I’m not very good at “Wordless Wednesday” because I’ve never been wordless at any point in my life. As an infant, I most likely had the noisiest brain, making observations and collecting ideas and opinions for a lifetime of blathering. Therefore, I propose Thoughtful Thursday instead, and offer a bit of Billy Collins on the English artist, John Constable and being a “Student of Clouds” from his book of poems Questions About Angels which I truly enjoy.
The emotion is to be found in the clouds,
not in the green solids of the sloping hills
or even in the gray signatures of rivers,
according to Constable, who was a student of clouds
and filled shelves of sketchbooks with their motion,
their lofty gesturing and sudden implication of weather.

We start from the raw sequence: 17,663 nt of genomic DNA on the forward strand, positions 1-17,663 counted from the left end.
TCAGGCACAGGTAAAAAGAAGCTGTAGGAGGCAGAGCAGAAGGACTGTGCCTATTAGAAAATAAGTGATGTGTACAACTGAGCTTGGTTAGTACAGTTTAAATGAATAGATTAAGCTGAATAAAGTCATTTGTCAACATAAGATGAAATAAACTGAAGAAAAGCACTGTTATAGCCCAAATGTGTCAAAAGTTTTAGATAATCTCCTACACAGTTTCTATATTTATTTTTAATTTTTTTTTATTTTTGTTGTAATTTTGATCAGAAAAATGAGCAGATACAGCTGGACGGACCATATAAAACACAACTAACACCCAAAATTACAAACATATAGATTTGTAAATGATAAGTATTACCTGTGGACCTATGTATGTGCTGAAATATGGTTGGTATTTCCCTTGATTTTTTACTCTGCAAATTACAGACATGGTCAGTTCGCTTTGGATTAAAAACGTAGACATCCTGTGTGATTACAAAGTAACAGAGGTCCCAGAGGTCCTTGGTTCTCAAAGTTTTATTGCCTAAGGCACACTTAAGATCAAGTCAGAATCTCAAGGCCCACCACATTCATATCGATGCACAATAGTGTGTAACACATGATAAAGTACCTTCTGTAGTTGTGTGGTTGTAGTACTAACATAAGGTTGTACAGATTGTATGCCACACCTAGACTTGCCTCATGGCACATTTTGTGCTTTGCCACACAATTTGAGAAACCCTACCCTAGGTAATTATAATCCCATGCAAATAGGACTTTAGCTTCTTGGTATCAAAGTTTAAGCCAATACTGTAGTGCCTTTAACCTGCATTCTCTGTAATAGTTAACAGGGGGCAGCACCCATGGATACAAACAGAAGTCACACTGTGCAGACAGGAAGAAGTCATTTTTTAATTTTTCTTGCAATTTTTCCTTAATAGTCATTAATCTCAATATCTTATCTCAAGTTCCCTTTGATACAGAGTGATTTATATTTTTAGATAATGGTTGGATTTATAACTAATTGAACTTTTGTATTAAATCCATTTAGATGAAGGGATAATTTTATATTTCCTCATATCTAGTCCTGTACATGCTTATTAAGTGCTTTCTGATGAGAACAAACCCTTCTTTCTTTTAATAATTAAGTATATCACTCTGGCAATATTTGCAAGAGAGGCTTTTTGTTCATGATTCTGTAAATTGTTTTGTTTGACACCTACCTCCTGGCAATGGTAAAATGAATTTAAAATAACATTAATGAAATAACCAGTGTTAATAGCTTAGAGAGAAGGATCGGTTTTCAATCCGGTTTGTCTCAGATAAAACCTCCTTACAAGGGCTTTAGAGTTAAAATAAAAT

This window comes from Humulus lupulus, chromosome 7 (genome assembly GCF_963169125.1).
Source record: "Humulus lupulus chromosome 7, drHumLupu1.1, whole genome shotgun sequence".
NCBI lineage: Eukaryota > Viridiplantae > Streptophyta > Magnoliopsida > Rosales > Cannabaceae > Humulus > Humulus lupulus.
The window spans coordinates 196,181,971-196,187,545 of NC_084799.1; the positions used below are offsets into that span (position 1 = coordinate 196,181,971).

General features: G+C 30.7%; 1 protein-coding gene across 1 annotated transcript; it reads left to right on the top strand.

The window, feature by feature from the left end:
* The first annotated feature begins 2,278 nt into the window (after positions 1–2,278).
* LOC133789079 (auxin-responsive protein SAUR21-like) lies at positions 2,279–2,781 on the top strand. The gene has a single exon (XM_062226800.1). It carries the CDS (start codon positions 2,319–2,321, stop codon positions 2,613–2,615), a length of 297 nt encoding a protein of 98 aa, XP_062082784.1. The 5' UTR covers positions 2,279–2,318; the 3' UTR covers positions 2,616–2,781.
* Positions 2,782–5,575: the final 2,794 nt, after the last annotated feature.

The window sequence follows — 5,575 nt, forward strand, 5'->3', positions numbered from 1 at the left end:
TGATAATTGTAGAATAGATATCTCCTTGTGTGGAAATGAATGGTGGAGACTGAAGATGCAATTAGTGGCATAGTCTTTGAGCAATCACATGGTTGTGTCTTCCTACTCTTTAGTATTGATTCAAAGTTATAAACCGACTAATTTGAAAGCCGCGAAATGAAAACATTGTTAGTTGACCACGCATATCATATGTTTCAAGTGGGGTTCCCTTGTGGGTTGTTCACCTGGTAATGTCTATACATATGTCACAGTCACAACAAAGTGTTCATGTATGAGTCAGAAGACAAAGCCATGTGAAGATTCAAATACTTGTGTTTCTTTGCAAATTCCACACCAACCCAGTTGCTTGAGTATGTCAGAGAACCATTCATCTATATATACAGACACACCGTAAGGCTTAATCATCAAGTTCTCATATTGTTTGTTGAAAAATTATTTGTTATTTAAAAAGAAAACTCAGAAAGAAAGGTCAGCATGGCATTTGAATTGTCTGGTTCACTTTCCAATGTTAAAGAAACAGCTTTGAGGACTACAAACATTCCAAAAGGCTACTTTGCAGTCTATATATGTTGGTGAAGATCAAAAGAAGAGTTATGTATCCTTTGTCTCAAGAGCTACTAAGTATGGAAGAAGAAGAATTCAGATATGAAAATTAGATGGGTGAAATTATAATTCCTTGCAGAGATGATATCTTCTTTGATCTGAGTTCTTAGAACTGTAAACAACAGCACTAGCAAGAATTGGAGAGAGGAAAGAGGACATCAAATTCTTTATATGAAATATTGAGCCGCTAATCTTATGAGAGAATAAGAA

Outdoors, he must have looked up thousands of times,
his pencil trying to keep pace with their high voyaging
and the silent commotion of their eddying and flow.
Clouds would move beyond the outlines he would draw
as they moved within themselves, tumbling into their centers
and swirling off at the burning edges in vapors
to dissipate into the universal blue of the sky.
In photographs we can stop all this movement now
long enough to tag them with their Latin names.
Cirrus, nimbus, stratocumulus —
dizzying, romantic, authoritarian —
they bear their titles over the schoolhouses below
where their shapes and meanings are memorized.
High on the soft blue canvases of Constable
they are stuck in pigment but his clouds appear
to be moving still in the wind of his brush,
inching out of England and the nineteenth century
and sailing over these meadows where I am walking,
bareheaded beneath this cupola of motion,
my thoughts arranged like paint on a high blue ceiling.
Add a soundtrack of “Blue and White” by Beth Waters, “Storm” by Lifehouse, and “Ocean Size Love” by Leigh Nash, and I can’t think of a better way to spend a Thursday morning after working on my patio trimming and repotting. Nice.